Slain Gaza activist’s parents thank Turkey

Rachel Corrie, an activist from the United States was killed by an Israeli bulldozer in Gaza in 2003. Hürriyet photo

Rachel Corrie, an activist from the United States was killed by an Israeli bulldozer in Gaza in 2003. Hürriyet photo

A play based on the life of Rachel Corrie, an activist from the United States killed in 2003 while attempting to prevent an Israeli bulldozer from demolishing a Palestinian house in Gaza, premiered Thursday in Istanbul.

“My name is Rachel Corrie,” is based on Rachel’s own writings, including diaries and emails she sent from Gaza to her family in the weeks before her death. Originally staged in London in 2005, the one-woman play was translated into Turkish and produced by AZ Kültur Sanat Ajansı and performed by Setenay Yener, a friend of Corrie’s parents.

Corrie’s parents were in the audience at the Istanbul premiere of the show. “It’s an opportunity for people to hear directly from Rachel,” said the activist’s mother, Cindy Corrie, shortly before the play began.

Asked by the Hürriyet Daily News & Economic Review about the importance of the play’s opening in Turkey, Craig Corrie, Rachel’s father, said the message of the play and of Corrie’s life was bigger than the Palestinian-Israeli conflict. “Wherever it [the play] goes, it affects particularly young people, and I think she’s saying that if you’re coming from a position of privilege, you have an obligation to those people in the world that don’t,” he said.

“The world needs people that are willing to work to make this a better place and I think that’s a beautiful message.”

“[We are] very excited. I want to see the play – it’s a real gift to be here for the play and to see that. That’s always a gift for us too see it in the different ways that Rachel’s being comes alive, but it’s also a gift just to be in Turkey,” he said

After the play, Cindy Corrie praised Yener’s performance, saying that “she has contributed to keeping Rachel’s message very much live.” She also thanked the Turkish people for the support they had given her and her family since Rachel’s death in 2003.

“We are honored to be here in Istanbul. We’ve felt so welcomed by all of you,” she said. “Since Rachel was killed in 2003, though we haven’t been here in Turkey, the Turkish people have reached out to Craig and me and our family in different ways.”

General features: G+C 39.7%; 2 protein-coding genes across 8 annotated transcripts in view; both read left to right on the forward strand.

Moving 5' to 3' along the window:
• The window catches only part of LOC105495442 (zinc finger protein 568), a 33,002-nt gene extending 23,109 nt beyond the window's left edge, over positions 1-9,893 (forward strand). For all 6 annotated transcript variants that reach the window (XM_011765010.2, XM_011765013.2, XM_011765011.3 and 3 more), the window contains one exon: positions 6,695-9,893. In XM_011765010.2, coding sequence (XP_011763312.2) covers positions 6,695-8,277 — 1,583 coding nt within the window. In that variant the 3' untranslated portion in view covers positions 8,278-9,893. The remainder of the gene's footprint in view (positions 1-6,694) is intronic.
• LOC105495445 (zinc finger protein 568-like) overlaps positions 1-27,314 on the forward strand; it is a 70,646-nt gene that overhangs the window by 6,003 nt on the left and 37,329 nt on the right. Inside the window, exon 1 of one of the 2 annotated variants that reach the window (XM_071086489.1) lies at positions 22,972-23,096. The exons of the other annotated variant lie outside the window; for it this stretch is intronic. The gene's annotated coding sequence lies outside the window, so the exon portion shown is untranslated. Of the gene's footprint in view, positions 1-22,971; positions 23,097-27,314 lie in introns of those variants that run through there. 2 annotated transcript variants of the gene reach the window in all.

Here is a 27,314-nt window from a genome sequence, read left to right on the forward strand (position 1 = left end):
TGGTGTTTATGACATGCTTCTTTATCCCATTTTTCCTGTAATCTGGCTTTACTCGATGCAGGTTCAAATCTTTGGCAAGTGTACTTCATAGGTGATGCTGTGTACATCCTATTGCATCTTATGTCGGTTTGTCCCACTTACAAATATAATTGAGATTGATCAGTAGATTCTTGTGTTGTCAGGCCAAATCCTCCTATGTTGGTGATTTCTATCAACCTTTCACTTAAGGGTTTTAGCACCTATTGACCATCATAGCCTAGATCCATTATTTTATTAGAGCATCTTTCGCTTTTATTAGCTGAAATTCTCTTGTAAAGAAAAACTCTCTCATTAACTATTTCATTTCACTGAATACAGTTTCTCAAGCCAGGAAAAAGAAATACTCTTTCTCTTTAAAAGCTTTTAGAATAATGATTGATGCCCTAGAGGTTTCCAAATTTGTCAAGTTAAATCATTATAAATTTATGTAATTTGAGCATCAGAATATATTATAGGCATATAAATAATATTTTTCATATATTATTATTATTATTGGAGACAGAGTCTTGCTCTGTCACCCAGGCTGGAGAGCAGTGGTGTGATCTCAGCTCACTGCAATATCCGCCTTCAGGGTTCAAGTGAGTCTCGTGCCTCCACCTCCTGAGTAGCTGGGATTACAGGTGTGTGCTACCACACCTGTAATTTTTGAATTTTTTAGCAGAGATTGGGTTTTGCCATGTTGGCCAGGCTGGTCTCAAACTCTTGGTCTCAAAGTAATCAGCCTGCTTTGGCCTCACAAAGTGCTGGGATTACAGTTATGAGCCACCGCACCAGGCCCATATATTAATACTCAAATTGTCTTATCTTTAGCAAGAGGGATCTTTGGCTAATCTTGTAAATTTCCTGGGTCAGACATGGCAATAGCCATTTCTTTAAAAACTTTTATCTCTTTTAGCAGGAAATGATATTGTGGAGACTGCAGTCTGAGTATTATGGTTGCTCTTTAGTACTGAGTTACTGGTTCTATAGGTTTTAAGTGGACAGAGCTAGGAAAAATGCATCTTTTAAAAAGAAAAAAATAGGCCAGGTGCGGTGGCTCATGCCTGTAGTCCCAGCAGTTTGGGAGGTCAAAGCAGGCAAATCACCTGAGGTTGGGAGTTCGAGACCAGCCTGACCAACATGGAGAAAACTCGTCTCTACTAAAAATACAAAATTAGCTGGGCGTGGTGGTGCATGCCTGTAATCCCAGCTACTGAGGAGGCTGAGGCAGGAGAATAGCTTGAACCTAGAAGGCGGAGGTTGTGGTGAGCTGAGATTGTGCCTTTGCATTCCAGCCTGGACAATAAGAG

“We have heard from people here who have been moved by Rachel’s story and I just want you to know that your reaching out to us has supported us and has helped us in our journey,” she said through a Turkish translator, choked with tears.

Mavi Marmara tour

Cindy and Craig Corrie are currently visiting Istanbul for the first time. Apart from watching the premiere of the play and meeting friends, on Thursday morning the couple visited the Mavi Marmara, a Turkish ship that was part of the May, 2010, flotilla attempting to transport humanitarian aid to the Israeli blockaded Gaza strip.

The flotilla also included the “Rachel Corrie,” a ship from Ireland named after the U.S. activist. According to Cindy and Craig Corrie, many of their friends were on board the Rachel Corrie when the flotilla was attacked by Israeli armed forces.

“The horror of what occurred there shocked all of us, people around the world,” Cindy said about the eight Turks and one Turkish American who were killed on the Mavi Marmara during the attack.

“I was horrified by what took place. I’ve met some people who were on the Mavi Marmara. I had friends who were in other parts of the flotilla, people that I knew personally.”

Cindy Corrie expressed her solidarity with the families who lost relatives in the Mavi Marmara, saying she knew how they felt.

“I feel that it was an outrageous act that occurred. It was in international waters, it was in the dark of night. I feel like it could have been prevented and I think I feel, that Craig and I both feel, a great deal of pain for the families. We have some sense of the families who have lost someone and what they experienced, so our hearts go out to them,” she said.

Craig Corrie praised those who were on board the Mavi Marmara. “I also feel inspired by the courage of all the people who took that journey.”

Craig said it was important for them to see the Mavi Marmara. “It [felt] like sacred ground to us,” he said.

The Corries traveled to Israel after their stay in Istanbul to observe the proceedings in a civil investigation into the circumstances of Rachel Corrie’s death. “We don’t think it’s possible for Israel to investigate itself so we’d like to see an international look at that,” she said.

Slain Gaza activist’s parents thank Turkey – Hurriyet Daily News and Economic Review.

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